Thursday 18 December 2014

At a GAA pitch near you, it's walk with Joe Crowley

Walking helped soothe pharmacist Joe Crowley's grief. Now he's taking its power nationwide

Joe Crowley was advised to reconsider his 32 marathons charity effort, but this Killorglin man is not for turning.

WHEN Joe Crowley's wife died suddenly in 2011 he found that walking the lonely, winding roads near his home helped him cope with the loss. It was his means of honouring her memory – she had loved cycling these very same byways – and also of numbing the pain. Three years later, the 62-year-old pharmacist will again pay tribute to their lives together, this time by walking 32 marathons in as many weeks. He describes it as part of the grieving process.

"Walking is great for the mind and great for the body," says Crowley. "It clears my head. I can solve my problems and, in my mind at least, solve all the problems of the world.

"My wife was a very active woman. She would cycle and I would walk. She died six weeks after being diagnosed with cancer."

There's a crack in his voice. He is, understandably, reluctant to delve further into his wife's illness and clearly would rather close the subject. And anyway, the walk isn't just about his personal loss. He has a wider message. As someone with medical training, he has been alarmed at what he believes to be a decline in health standards. We seldom walk anywhere nowadays. Maybe we should.

He sees far more obese kids compared to when he started working as a chemist in Killorglin in 1974. Ireland, he believes, has become a more cosseted, far less healthy, society. By walking the length of the country, Crowley hopes to remind people that this state of affairs is by no means a foregone conclusion and that change is possible. We can all lead healthier, more active lives. We just have to push a little harder. If a man in his 60s can stay in shape – what's stopping younger people?

"In the past families were bigger – you had to fight your corner more," he says. "Kids were more active. There was less transport. Cars were a luxury not a necessity. Everyone climbed trees, ran aro-und, got from A to B under their own steam. It has switched comp-letely. 'Health and safety' are the greatest excuses for doing nothing.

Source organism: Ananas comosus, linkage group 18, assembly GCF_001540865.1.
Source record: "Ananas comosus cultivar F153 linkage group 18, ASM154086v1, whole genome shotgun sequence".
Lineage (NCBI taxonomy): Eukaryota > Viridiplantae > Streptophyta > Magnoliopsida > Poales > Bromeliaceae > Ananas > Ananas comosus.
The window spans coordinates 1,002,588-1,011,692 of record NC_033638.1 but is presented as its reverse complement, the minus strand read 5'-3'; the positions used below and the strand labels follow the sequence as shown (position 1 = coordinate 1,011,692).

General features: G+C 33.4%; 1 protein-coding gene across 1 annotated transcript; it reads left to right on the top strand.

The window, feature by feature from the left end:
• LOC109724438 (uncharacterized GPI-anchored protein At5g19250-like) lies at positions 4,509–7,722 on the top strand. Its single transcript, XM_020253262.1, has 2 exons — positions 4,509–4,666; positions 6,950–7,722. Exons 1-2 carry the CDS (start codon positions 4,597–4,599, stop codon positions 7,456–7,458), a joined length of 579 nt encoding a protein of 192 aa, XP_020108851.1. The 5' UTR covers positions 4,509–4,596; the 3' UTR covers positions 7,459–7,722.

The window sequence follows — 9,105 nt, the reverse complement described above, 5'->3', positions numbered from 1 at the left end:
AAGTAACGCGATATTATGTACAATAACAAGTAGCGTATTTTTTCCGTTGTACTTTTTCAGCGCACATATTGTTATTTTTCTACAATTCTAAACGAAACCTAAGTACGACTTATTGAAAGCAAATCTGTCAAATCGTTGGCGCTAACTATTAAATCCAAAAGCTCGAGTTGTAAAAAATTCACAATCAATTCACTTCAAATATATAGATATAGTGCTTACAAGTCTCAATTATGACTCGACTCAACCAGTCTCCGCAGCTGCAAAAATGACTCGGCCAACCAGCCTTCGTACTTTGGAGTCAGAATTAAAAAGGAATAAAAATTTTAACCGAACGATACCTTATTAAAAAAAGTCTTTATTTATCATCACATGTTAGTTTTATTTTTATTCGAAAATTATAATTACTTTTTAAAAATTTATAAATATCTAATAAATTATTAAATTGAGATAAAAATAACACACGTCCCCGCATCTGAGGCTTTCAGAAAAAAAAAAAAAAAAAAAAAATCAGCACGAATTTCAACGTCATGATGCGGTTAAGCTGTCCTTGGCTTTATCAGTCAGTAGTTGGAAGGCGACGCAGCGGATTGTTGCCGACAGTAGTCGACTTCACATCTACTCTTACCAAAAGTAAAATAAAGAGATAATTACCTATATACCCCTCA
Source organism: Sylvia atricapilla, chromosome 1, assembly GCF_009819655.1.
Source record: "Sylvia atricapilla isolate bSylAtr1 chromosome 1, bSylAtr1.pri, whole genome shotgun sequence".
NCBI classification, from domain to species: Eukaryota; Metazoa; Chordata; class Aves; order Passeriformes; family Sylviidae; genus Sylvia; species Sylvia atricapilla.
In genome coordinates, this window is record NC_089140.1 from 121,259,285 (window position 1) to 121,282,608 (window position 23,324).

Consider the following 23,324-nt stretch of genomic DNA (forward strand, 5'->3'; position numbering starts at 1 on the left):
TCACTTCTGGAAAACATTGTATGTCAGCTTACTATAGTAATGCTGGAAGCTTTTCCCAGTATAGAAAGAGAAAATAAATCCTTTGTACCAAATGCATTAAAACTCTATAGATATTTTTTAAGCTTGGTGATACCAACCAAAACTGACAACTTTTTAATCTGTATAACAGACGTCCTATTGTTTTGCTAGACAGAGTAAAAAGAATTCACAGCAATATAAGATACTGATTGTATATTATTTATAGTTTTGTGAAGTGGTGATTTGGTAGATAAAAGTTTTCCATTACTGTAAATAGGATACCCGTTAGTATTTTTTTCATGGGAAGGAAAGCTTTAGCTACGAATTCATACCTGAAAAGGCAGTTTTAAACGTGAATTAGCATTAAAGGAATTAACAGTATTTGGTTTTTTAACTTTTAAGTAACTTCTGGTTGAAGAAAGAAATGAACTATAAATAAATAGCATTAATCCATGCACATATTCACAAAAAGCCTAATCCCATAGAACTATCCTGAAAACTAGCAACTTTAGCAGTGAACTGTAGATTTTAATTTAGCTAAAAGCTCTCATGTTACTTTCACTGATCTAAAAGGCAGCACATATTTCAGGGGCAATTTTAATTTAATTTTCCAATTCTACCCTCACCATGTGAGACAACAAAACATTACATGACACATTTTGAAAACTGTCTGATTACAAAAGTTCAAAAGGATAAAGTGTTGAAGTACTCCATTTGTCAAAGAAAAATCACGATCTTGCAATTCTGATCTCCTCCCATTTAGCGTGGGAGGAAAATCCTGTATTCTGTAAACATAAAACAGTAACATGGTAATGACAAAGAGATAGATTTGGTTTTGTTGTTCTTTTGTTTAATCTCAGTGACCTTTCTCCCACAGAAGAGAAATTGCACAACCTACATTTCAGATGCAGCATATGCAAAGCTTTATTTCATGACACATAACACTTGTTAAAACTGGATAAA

"Things are far more structured nowadays. Sport is structured, leisure is structured – kids are more and more inactive."

He came by the 32 marathon idea at a workshop by motivational speaker Gerry Duffy, who revealed he had run 32 marathons in 32 days. By the time he left the conference Crowley had vowed to do likewise. He'd been looking for a way of challenging himself – here was his answer. When he told his GP, the response was not quite as he might have imagined. Did he really think a 62 year old could put his body through that type of strain? He was advised, strongly, to reconsider his plan.

"He gave me this look," says Crowley. "Actually, a lot of people looked at me that way when I told them. I was told that I'd be stone mad to try 32 marathons in 32 days. So I settled for 32 in 32 weeks. As I have to work every second weekend at my pharmacist business I have decided to do two walks every fortnight. I think that is going to work out fine. I'm in good shape and love walking."

He's right when he points out that walk-ing is the perfect exercise, regard-less of age or lifestyle. Walking briskly for just 30 minutes a day reduces the risk of stroke by 27pc and lowers bad cholesterol. Getting out has also been shown to reduce susceptibility to type two diabetes, asthma and certain cancers. Plus, it gobbles up calories – a person of average weight can shed 75 calories by walking at a reasonable pace for just half an hour.

For older people, there are further benefits. Regular exercise lowers the risk of dementia, with some studies suggested it can reduce the chances by 40pc. It strengthens bones, tones the legs and, assuming you take your exercise in daylight, boosts vitamin D levels in the body. In fact, it's hard to see a downside. Given all that, it's no surprise that it is also shown to help fight depression.

As a younger man, Crowley played football for Laune Rangers and dabbled in rugby. He remains in good fettle and is training hard (he's just returned from a 17km walk). And it's not as if marathons are uncharted territory exactly. He has already walked two, in Connemara and Dublin. He can't wait to get stuck in.

Though he hasn't kicked a ball in anger in years, Crowley is still deeply involved in the GAA, serving on the organisation's Munster Council. There will be a strong GAA association with his walks, as each trek begins and ends at a football or hurling club (his first marathon on March 15 will commence at St Finbarr's club in Doughcloyne, Cork city). He wants to get GAA members involved and to help spread his message that exercise is for everyone.

Crowley will be raising funds for St Vincent de Paul and is at pains to point out that all expenses are coming from his own pocket. He won't be using donations to cover his 'administration' costs. Alongside these laudable aims, he has an additional motivation – to prove to the world that older people shouldn't be written off as past-it, with nothing to contribute.

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